Friday, February 16, 2007

Sinkhole Pioneers: Chiang Mai

I missed an opportunity to watch Super Bowl XLI at 6 AM in Chiang Mai, Thailand. We arrived in town later that morning. Had the game been more exciting, my watching it at 6 AM in a faraway place would have survived as an anecdote of the sort that I use to prove my pioneer worldliness. For instance, I once bought valium at a poorly regulated pharmacy in Timbuktu. I found out about 9/11 on the morning of the 13th, perhaps one of the last few Americans to know. I am the first white person a nine-year-old Fulani goatherd ever saw.

Chiang Mai is no remote outpost, of course. My girlfriend and I stayed at a pleasant B&B and paid to travel north toward Chiang Dao to see a hill tribe out in the bush. We were accompanied in our van by our Thai guide; our Thai driver; an older Dutchman; a pederast from Oakland, CA; and a mumbling Englishman, Rowan Atkinson with gray tumbleweed eyebrows. As a young sailor the Dutchman had taken shore leave in Bangkok so exquisite that this time he’d only changed planes there on his way to Chiang Mai. He didn’t want to spoil the memory. He bullied Rowan out of a stop at the cobra farm; he and the pederast wanted to press on to the hills.

The hill tribe, the Karen, is advertised on the posters of Chiang Mai tour agencies as “Long Neck Big Ear People.” Some of the women wear gold rings around their necks, adding a ring each year. This does not stretch their neck, exactly; rather, it lowers their shoulders. Other women wear large earrings that stretch their lobes. The village was composed of a dozen wooden huts set into the side of a single hill and a string of small shady enclosures that served as souvenir shops. The long-neck and big-ear women wove on looms and were photographed by us. Their scarves and opium pipes (known as “San-Tana Dunn Dong”), as well as souvenirs found everywhere in Thailand, were on display, and when a visitor touched an item a small girl with rings around her neck recited the price. The Karen are refugees from Burma put here by the Thai Department of Tourism, and they were repaid in trinkets, which they then sold to us. There were also chickens and a puppy with a frightening growth on its back. A low day for my pioneer heart.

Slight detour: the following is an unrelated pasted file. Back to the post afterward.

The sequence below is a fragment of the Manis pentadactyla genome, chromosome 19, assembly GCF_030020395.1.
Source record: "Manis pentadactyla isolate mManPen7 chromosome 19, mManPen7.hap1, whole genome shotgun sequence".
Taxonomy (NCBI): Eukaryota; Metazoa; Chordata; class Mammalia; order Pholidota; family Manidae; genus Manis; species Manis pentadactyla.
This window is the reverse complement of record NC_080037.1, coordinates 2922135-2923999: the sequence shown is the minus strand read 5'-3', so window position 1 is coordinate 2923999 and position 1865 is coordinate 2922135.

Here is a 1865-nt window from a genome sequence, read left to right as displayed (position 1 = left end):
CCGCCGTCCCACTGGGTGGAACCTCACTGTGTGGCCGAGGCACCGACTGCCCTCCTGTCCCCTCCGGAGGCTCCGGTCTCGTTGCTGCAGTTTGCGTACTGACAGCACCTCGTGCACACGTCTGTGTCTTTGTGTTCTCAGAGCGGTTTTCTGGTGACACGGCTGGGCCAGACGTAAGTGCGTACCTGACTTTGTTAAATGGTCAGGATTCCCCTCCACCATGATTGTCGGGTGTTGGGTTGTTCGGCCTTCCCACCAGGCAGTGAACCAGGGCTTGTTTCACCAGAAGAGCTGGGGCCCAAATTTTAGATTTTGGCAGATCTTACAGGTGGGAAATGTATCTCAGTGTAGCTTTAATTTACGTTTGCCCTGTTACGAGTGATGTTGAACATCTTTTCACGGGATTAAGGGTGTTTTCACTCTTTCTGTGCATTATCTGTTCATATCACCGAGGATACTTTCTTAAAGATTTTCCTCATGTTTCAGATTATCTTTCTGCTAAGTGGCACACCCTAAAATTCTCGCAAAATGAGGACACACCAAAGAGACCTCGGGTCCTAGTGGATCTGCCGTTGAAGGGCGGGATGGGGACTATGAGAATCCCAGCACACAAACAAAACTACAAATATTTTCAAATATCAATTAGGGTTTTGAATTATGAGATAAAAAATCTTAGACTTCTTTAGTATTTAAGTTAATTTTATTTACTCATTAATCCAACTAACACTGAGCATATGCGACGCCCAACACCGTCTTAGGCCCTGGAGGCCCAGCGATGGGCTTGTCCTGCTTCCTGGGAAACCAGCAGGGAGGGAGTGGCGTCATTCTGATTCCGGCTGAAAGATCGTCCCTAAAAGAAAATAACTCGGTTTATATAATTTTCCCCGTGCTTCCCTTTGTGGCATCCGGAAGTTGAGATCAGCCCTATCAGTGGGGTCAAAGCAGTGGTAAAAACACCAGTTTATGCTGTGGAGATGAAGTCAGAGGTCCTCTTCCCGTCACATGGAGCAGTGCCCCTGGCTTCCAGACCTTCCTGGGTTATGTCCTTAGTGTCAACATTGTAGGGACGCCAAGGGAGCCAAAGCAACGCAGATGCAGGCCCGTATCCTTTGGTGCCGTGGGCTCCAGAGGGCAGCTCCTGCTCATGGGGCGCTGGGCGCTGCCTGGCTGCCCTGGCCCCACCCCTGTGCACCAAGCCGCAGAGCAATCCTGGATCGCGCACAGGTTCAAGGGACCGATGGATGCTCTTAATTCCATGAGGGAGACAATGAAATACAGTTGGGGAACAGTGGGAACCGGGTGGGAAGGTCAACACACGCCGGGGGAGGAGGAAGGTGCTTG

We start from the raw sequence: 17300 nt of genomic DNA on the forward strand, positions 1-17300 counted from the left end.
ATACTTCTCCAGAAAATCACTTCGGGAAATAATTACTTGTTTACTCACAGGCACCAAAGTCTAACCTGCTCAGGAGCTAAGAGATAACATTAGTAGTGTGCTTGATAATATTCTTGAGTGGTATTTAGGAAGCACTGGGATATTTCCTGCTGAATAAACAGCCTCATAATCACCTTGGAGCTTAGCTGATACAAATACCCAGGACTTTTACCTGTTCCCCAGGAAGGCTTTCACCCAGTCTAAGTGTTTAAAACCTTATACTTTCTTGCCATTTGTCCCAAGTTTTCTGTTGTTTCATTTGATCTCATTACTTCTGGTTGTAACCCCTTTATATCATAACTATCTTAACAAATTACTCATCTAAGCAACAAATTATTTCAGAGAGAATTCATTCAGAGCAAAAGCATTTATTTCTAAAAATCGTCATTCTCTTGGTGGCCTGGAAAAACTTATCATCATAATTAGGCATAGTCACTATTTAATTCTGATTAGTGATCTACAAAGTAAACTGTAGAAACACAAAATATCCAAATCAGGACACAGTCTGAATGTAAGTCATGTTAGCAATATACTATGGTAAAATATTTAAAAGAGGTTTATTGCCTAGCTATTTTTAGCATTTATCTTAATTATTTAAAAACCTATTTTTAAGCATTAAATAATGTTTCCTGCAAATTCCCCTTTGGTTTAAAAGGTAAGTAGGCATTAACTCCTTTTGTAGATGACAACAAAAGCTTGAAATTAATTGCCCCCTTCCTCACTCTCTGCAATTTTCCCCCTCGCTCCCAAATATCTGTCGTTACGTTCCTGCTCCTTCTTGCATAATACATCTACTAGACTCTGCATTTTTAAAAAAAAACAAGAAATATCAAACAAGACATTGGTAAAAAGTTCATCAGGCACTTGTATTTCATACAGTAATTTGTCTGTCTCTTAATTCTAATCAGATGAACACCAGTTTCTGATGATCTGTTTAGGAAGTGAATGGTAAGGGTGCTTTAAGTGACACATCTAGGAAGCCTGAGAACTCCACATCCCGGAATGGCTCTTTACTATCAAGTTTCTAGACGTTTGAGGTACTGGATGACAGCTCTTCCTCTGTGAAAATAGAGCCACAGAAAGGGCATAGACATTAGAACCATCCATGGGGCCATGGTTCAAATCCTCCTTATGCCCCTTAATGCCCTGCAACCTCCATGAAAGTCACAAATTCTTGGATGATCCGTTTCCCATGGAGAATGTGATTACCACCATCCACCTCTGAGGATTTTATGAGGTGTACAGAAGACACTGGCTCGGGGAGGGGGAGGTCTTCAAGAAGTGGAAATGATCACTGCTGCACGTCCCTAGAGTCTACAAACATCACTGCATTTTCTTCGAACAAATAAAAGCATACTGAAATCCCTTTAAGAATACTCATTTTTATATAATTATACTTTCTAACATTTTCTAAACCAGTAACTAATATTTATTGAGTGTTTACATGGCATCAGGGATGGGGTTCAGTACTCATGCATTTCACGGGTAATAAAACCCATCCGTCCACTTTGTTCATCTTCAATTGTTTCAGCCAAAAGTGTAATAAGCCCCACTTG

On the drive back, the Dutchman and the pederast remarked on how nice the people were, which was true. The Thais ate peanuts and chatted about television shows. Rowan fell asleep in the back, dreaming of the venom-milking portion of the cobra show. I donned my imitation Ray-Bans and thought about the Sentinelese, 1000 km SSW of us on North Sentinel Island, hunter-gatherers who live naked, without the knowledge of making fire, shooting arrows at approaching vessels.

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